Nor is the Pope ruling on the opinion of those who hold that human life is the supreme value for man. While life is the most excellent natural good, its preservation is not the ultimate end of man. As moralists Lanza and Palazzini write: “Life takes on meaning and is fully realized only if it is directed toward the search for God, with all other, particular and contingent ideals being dependent on that which is the supreme good.” They also explain that man’s ultimate goal—God’s glory and man’s eternal salvation—is the “supreme normative principle of human action.”5
Therefore, when man’s ultimate supernatural goal is at stake, the defense of human life cannot be placed above that ultimate good. Judas Maccabeus expressed this truth in his famous phrase: “It is better for us to die in battle than to witness the ruin of our nation and our sanctuary” (1 Mach. 3:59). And the Divine Savior was adamant: “For what shall it profit a man, if he gain the whole world, and suffer the loss of his soul? Or what shall a man give in exchange for his soul?” (Mark 8:36–37).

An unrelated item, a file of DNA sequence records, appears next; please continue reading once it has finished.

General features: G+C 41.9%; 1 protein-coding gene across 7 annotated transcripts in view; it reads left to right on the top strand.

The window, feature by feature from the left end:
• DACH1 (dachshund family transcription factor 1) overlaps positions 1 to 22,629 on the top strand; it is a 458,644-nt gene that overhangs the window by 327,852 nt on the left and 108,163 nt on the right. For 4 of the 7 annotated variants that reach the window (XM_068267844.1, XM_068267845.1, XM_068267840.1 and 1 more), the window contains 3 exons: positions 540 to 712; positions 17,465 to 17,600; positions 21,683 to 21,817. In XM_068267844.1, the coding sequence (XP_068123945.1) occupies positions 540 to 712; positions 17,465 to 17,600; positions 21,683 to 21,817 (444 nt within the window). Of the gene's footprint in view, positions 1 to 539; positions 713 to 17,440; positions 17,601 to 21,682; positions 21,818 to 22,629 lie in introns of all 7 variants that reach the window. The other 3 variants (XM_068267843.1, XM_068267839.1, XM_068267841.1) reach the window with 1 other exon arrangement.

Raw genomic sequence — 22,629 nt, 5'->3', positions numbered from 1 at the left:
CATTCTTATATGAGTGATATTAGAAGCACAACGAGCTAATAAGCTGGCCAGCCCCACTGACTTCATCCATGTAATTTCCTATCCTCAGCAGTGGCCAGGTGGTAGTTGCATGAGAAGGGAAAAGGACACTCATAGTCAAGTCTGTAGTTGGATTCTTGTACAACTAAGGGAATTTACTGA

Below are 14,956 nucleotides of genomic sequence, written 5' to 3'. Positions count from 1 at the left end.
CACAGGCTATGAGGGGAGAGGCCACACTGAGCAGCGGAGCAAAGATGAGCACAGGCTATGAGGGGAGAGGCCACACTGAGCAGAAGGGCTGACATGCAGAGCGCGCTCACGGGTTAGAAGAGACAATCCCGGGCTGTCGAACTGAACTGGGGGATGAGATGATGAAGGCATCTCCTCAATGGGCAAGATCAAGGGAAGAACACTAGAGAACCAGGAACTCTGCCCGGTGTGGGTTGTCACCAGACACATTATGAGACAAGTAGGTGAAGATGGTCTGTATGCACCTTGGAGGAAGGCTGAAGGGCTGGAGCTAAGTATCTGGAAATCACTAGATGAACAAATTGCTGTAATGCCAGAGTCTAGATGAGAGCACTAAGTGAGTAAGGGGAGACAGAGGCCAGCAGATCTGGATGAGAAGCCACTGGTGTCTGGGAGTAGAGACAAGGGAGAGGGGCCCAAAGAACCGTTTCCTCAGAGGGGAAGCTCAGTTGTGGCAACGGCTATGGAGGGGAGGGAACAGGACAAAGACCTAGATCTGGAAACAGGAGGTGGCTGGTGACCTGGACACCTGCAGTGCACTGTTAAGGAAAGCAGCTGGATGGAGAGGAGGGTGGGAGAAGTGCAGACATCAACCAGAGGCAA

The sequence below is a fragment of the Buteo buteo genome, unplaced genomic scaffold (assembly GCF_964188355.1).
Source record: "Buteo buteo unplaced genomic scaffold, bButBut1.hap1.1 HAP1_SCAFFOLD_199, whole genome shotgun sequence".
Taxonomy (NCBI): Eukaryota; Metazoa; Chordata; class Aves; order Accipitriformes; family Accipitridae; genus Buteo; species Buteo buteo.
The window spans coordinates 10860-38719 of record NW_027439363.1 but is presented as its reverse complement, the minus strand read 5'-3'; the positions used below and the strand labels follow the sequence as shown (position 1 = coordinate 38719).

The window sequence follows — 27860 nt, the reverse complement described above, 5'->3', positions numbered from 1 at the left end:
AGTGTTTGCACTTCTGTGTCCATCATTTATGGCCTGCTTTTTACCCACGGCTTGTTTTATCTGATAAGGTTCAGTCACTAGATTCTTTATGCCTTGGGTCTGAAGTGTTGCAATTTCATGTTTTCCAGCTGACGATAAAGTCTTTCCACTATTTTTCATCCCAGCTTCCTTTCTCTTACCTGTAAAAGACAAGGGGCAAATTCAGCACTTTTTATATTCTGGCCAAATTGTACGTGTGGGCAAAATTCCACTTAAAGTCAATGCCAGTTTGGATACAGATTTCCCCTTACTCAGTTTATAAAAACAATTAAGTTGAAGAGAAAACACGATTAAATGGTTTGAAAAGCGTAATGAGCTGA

F. The Objective Reality: To Reduce America’s Nuclear Arsenal Is Gravely Imprudent Today
As mentioned earlier, a strategic decision must also be based on an objective analysis of the present reality and the foreseeable future. On this fundamental point, the words of Pope Pius XII in 1953 are particularly instructive:
“The community of nations must reckon with the criminals without a conscience. These are unafraid of unleashing total war to achieve their ambitious plans. Therefore, if the other nations wish to protect the lives and property of their citizens, and rein in the international criminals, they must prepare for the day when they will have to defend themselves. This right to defense cannot be denied, even today, to any State.”6